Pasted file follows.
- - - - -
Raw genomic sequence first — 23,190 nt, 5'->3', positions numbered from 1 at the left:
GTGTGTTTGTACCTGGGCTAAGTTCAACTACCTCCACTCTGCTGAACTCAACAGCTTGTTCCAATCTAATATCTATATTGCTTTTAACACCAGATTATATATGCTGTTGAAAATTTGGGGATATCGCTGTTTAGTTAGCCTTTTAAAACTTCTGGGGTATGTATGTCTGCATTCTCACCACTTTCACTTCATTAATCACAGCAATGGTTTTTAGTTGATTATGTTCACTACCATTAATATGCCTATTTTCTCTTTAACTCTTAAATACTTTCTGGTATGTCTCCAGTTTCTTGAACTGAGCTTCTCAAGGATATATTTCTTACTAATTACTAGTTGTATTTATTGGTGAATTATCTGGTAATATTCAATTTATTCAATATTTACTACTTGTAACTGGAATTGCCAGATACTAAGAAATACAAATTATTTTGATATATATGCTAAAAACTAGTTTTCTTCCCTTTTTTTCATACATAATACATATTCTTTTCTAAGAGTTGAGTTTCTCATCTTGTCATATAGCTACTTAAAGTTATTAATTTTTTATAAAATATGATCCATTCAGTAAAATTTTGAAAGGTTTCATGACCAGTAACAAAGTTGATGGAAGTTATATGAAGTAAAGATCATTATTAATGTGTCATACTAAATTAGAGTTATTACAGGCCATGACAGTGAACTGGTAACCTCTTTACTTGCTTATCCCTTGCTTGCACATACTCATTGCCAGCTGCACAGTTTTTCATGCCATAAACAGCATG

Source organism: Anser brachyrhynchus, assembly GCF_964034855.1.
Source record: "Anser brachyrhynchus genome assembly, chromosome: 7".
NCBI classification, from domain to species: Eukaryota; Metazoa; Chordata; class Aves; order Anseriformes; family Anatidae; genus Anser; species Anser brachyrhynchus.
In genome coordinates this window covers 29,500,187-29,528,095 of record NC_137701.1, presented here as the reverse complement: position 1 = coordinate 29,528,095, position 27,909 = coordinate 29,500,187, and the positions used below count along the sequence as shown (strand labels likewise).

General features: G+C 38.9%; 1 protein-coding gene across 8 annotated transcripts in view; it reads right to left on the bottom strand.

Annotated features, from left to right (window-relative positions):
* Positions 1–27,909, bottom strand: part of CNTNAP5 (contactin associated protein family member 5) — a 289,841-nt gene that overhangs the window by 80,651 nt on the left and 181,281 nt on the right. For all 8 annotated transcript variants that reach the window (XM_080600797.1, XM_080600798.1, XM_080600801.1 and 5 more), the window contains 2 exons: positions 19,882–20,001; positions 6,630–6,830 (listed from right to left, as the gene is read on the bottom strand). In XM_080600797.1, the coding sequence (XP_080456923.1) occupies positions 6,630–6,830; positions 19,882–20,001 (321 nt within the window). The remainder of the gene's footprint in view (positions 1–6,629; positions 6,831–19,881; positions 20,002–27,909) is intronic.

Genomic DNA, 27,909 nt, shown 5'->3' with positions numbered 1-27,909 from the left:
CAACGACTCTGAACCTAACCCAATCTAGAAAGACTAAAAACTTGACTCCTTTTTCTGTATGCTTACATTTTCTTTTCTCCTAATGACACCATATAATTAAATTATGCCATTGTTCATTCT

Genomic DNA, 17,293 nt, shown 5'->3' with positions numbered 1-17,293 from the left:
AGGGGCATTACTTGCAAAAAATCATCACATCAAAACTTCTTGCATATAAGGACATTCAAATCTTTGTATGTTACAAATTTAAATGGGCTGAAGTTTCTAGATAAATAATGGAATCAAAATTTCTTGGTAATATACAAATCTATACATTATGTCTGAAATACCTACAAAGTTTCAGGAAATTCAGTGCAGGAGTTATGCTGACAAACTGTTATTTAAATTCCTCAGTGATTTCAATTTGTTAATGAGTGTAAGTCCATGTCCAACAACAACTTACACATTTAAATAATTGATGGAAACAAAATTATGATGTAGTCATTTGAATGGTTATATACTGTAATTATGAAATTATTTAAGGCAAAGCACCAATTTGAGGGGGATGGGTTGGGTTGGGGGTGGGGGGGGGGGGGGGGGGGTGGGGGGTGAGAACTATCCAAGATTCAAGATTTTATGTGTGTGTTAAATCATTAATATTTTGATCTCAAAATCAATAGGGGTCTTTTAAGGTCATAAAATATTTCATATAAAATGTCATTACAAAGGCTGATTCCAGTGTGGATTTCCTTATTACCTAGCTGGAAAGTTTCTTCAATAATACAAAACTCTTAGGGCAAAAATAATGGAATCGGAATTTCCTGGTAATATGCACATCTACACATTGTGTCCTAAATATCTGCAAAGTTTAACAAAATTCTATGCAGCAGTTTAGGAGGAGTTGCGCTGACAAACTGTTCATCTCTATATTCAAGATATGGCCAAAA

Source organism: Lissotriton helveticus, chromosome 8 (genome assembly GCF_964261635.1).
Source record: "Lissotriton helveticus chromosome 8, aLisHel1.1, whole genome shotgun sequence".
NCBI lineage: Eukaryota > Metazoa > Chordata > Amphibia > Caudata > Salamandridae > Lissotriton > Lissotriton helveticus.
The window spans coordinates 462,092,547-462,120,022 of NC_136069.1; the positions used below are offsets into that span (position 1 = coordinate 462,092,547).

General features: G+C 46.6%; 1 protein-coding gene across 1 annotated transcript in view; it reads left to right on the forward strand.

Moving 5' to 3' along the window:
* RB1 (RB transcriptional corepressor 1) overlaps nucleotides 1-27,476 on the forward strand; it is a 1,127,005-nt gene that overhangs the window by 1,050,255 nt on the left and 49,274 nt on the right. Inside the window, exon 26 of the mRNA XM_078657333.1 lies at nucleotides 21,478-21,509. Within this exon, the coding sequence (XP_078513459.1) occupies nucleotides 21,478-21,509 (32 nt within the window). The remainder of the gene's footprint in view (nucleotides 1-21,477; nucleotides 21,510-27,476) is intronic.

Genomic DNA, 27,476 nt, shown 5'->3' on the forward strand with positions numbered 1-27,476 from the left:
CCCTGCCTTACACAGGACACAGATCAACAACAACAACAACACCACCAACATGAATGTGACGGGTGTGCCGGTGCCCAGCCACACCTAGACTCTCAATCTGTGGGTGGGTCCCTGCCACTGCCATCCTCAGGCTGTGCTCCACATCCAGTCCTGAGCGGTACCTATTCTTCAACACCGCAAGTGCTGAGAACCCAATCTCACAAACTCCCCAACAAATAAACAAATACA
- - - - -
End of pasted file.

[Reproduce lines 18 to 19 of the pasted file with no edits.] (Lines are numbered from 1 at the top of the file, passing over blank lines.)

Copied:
General features: G+C 46.6%; 1 protein-coding gene across 1 annotated transcript in view; it reads left to right on the forward strand.

Moving 5' to 3' along the window: